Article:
“For then there will be great tribulation [because of the conflict], such as has not occurred since the beginning of the world to this time, nor ever will.”
Daniel prophesied that no nation from the beginning of time would have suffered as Israel was about to suffer at the hand of the Roman army. He wrote, “And there will be a time of trouble, such as never was since there was a nation” (Dn 12:1; see Dn 9:26). The siege occurred during Passover/Pentecost feast, the time when the most “faithful,” or at least fanatical Jews were in Jerusalem. These Jews were trapped in the city. Thousands perished. The rest were sold into slavery. It was a time that the Jewish nation suffered more in just a few months than any nation before them in such a short time. The genocide of the time was overwhelming.
The Romans wasted no time in the conquest of Jerusalem. It is believed that the actual battle against Jerusalem lasted only three to five months. During this time hundreds of thousands of nationalistic Jews were slaughtered. No city from the beginning of time suffered such a fate as Jerusalem in A.D. 70.
For The Sake Of The Christians
“And except those days [of the conflict] were shortened, no life would be saved. But for the elect’s sake, those days will be shortened.”
God would shorten those days of the war for the sake of Christians. If the rate of killing the Jews continued that went on during the battle, the slaughter of all Jews throughout the Roman Empire would have resulted in their annihilation as a race of people. The killing would have spilled over into the community of Christian Jews. But for the sake of the Christian Jews, God would not allow the killing to continue past the genocide of Jerusalem and Masada. Therefore, the destruction was contained within Palestine.
Titus expedited the battle against Jerusalem in order to hurry back to Rome. However, the battle continued for about five months. Josephus records that the Roman army crucified about 30,000 Jews outside the city walls. Titus did such in order to discourage the Jews within the city, and thus, expedite their surrender. But the Jews persisted until he had to destroy the city, even the temple. In the genocide, hundreds of thousands of Jews died.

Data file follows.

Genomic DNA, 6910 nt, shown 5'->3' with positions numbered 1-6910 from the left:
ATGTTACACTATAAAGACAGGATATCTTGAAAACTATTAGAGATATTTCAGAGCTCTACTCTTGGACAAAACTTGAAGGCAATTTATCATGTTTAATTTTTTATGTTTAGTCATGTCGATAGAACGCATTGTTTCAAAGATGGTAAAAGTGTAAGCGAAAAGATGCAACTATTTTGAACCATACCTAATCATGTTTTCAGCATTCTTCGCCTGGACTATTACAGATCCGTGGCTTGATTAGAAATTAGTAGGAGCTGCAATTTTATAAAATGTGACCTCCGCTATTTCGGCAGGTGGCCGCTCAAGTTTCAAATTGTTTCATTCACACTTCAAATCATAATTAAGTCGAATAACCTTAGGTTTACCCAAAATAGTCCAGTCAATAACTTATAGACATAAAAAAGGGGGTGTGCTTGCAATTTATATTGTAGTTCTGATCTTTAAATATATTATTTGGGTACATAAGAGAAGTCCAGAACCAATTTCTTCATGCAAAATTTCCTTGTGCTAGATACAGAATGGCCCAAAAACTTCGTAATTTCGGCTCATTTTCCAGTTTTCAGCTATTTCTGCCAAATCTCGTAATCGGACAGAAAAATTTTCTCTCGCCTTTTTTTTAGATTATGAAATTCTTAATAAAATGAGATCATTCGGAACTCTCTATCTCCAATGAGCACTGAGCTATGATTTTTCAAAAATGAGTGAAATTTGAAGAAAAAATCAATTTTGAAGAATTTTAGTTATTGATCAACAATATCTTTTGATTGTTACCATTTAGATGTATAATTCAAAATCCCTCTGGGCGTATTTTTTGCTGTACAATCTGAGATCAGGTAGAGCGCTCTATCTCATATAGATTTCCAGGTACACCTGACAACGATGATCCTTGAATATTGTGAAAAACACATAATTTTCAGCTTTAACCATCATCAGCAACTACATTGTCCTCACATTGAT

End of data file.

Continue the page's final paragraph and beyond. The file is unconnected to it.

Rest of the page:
“Then if anyone says to you, ‘Lo, here is Christ,’ or ‘There,’ do not believe it.”
Jesus again emphasized the concept that the Jewish believers not be led astray by the deceptions of false messiahs. In times of national trauma, He knew that the people would seek for a national savior. There would be those nationalistic deliverers who would stand up and seek to lead the Jews of the Roman Empire in an effort to reestablish the nation of Israel. Jesus tells the disciples not to follow such futile calls for the national restitution of the state of Israel. He would say the same today who call for the restoration of a Jewish state within the confines of Palestine.
When the disciples later asked in Acts 1:6, “Lord, will you at this time restore the kingdom to Israel,” Jesus knew that they still retained nationalistic hopes. In the context of Matthew 24, therefore, He gave them divine instructions upon which they could reflect when the countdown started toward A.D. 70. They could reflect on what Jesus said in the prophecy of Matthew 24 and know that His intention was not to establish a physical kingdom reign here on earth. This was never His intention. He clearly stated to Pilate, “My kingdom is not of this world” (Jn 18:36). If His kingdom were of this world, then His disciples would have the right to take up arms against all those who persecute them (See Jn 18:36).
It will not be Jesus’ intention to establish an earthly kingdom when He comes again. If it is His intention to establish an earthly kingdom when He comes, then He would contradict what He said to Pilate. Jesus’ kingdom reign was always planned to be from heaven. Futile hopes that He will come again in order to use a military to establish an earthly kingdom is totally contrary to the gospel of His present reign as King of kings.
[Next in series: Aug. 4]